Monday, March 05, 2007

Will Oldham: Peel Session

I thought I'd share some music from my favorite musician, Will Oldham.

  • Will Oldham - 01 Jolly Five (64) (Peel session)
  • Will Oldham - 02 Arise Therefore (Peel session)
  • Will Oldham - 03 Death To Everyone (Peel session)
  • Will Oldham - 04 (I Was Drunk At The) Pulpit (Peel session)

  • (I was drunk at) the pulpit
    by Will Oldham

    I was drunk at the pulpit, I knew it was wrong
    and I left in mid-sermon tempted by a bar-house song
    the pews creaked and shifted as they turned to watch me leave
    and I pulled a little bottle from the pocket in my sleeve

    the sunlight was stronger to my church-dark widened eyes
    than the light which had blinded me with Christ's own half-lies
    yes mid-sunday morning, my old playmates sat
    round a stumble stained table, Christopher spat
    and he kicked out a chair and showed me to sit
    then they started back singing in that shit-smelling pit
    they were grinning and dribbling with comforted heads
    their wives were in church or at home and in beds
    well I sucked down a cupful and God shone within
    in a red earthen mask, and I saw where I'd been was a palace of sin.

    let them abstain on unbucking high horses
    poor wooden structures which merely eye courses
    that these log heads run just to find some respite
    in the whiskey-induced holy unending night
    yes I thought I saw new light, the black one which dimmed
    the bleach garments with which mingled pee on stained rims
    oh the church songs they paled next to this fiery chorus
    composed from a living depth especially for us

    there were arms linked in sympathy, gilded the glaring
    of these bloated companions, who hid 'neath their swearing
    some need for another, kin to brother lust,
    which coarse words and music, was faith and less trust
    yes I saw a dependence, an inherent weakness
    within walls which hid sunlight and hindered all frankness
    that floor there supported what souls couldn't stand
    on their own in their own eyes, to hint they are men
    who are slave to their vision but to that alone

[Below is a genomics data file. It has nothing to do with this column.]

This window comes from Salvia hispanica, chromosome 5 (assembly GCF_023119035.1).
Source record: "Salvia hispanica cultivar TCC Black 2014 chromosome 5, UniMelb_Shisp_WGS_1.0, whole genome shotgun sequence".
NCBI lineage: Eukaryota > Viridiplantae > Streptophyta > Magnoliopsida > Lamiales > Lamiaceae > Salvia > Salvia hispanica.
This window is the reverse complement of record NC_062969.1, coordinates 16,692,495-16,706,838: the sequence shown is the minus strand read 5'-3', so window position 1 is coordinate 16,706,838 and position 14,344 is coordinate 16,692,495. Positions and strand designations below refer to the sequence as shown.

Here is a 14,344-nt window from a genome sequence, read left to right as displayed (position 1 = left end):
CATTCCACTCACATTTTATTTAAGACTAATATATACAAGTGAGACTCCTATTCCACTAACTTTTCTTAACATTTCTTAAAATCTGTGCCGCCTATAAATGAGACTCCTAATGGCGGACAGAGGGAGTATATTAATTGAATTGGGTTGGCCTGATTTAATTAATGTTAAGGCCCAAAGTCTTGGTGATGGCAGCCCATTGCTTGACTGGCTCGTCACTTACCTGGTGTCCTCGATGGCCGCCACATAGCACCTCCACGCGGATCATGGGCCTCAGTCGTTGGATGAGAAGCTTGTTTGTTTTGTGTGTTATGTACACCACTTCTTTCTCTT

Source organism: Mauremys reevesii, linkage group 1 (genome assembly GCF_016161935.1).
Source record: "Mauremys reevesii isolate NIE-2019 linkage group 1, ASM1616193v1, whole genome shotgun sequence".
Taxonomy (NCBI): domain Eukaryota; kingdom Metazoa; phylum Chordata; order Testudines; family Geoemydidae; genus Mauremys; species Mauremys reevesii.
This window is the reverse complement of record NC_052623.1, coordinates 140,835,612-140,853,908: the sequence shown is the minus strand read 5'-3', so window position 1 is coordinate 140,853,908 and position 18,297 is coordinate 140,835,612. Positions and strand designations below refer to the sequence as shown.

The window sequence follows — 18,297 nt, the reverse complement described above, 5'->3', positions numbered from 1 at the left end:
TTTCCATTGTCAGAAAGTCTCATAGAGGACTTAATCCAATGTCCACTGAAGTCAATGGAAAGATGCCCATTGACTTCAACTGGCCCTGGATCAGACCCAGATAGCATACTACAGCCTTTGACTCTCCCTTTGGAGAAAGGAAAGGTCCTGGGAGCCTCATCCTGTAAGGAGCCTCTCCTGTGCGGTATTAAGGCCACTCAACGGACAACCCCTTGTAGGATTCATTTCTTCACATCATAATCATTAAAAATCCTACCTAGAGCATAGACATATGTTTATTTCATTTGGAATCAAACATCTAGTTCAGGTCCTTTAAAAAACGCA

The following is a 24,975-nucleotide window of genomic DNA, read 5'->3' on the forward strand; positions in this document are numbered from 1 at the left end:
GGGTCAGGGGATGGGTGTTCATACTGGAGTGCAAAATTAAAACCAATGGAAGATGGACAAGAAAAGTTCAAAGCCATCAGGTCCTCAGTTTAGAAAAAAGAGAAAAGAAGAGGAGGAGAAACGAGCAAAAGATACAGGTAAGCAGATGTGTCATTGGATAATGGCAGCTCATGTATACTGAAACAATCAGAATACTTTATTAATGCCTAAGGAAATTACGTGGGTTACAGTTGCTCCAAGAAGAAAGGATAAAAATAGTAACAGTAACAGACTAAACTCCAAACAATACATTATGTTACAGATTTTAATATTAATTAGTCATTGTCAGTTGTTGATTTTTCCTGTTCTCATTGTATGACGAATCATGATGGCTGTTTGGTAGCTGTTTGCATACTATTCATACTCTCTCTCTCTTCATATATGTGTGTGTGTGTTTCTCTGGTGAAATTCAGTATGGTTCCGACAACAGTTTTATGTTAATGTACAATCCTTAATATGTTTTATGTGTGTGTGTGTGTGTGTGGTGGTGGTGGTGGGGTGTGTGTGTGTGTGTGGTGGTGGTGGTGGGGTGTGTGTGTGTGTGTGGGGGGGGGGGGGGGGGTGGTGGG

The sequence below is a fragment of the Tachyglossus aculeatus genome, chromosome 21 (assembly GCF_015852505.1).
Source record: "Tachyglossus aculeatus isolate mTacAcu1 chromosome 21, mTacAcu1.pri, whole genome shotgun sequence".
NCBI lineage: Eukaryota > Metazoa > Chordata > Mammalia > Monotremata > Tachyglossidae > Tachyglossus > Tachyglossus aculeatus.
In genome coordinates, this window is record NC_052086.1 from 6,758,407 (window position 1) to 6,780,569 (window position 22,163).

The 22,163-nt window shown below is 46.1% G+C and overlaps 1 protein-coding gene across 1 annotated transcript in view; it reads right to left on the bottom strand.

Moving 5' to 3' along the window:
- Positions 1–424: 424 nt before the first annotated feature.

yes each of them cloistered fear of being alone
    wherever folks gather, to imply a rule,
    they are each one a sinner, each one a fool
    for if I drink my whiskey, and if I sing a song
    I have no breast companion, a-trailing along
    to imagine a sharing of burdens I earned
    to steal from the embers i strove so to burn
    God is one's corpus, and Jesus one's blood
    the world is within you, without is of mud...

    6 comments:

    urbanmonk said...

    Matt, thanks for the great music. I'm so glad you're blogging more often. Hey, I was listening to a sermon online by Samir Selmanovic that I really enjoyed. I'll leave you the link I'd love your feedback.
    Peace,
    Brian

    http://media.libsyn.com/media/emergent/ep-2007-02-11-Selmanovic-FindingGod.mp3

    Matthew said...

    Hey Brian. I just got done listening to the sermon. My first reaction is this (as is to be expected, my reaction is negative.): What God are we supposed to look for in the Other? If we're to find something, we must have some idea of what we're looking for. Yes, God is bigger than Christianity (when did that become a bad word?), but God is also a complete mystery to us, except in the person of Jesus Christ (and He's quite the mystery himself). So we'd be looking for Christ in others. But I get the feeling that this isn't what the sermon is hinting at. I feel like he wants Christians to go out in search of entirely new revelation of God, and that smells of something nasty to me (as well as seeming a bit capitalistic).